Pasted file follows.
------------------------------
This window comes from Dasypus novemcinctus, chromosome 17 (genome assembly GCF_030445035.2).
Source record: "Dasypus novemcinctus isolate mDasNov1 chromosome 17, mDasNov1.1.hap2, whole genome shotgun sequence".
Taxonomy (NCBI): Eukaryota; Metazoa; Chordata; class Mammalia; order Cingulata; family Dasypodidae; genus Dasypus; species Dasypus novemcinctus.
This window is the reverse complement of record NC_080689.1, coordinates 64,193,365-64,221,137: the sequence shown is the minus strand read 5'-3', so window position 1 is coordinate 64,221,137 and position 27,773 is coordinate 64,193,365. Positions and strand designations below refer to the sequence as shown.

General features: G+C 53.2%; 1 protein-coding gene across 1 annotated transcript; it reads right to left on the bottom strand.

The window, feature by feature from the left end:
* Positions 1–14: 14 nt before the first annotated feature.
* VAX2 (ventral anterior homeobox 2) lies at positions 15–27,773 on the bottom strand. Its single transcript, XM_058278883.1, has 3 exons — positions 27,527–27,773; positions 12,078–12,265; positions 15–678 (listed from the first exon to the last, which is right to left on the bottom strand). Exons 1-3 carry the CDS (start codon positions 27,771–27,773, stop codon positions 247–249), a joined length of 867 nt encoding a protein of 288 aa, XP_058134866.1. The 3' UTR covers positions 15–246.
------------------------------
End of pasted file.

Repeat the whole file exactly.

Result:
This window comes from Dasypus novemcinctus, chromosome 17 (genome assembly GCF_030445035.2).
Source record: "Dasypus novemcinctus isolate mDasNov1 chromosome 17, mDasNov1.1.hap2, whole genome shotgun sequence".
Taxonomy (NCBI): Eukaryota; Metazoa; Chordata; class Mammalia; order Cingulata; family Dasypodidae; genus Dasypus; species Dasypus novemcinctus.
This window is the reverse complement of record NC_080689.1, coordinates 64,193,365-64,221,137: the sequence shown is the minus strand read 5'-3', so window position 1 is coordinate 64,221,137 and position 27,773 is coordinate 64,193,365. Positions and strand designations below refer to the sequence as shown.

General features: G+C 53.2%; 1 protein-coding gene across 1 annotated transcript; it reads right to left on the bottom strand.

The window, feature by feature from the left end:
* Positions 1–14: 14 nt before the first annotated feature.
* VAX2 (ventral anterior homeobox 2) lies at positions 15–27,773 on the bottom strand. Its single transcript, XM_058278883.1, has 3 exons — positions 27,527–27,773; positions 12,078–12,265; positions 15–678 (listed from the first exon to the last, which is right to left on the bottom strand). Exons 1-3 carry the CDS (start codon positions 27,771–27,773, stop codon positions 247–249), a joined length of 867 nt encoding a protein of 288 aa, XP_058134866.1. The 3' UTR covers positions 15–246.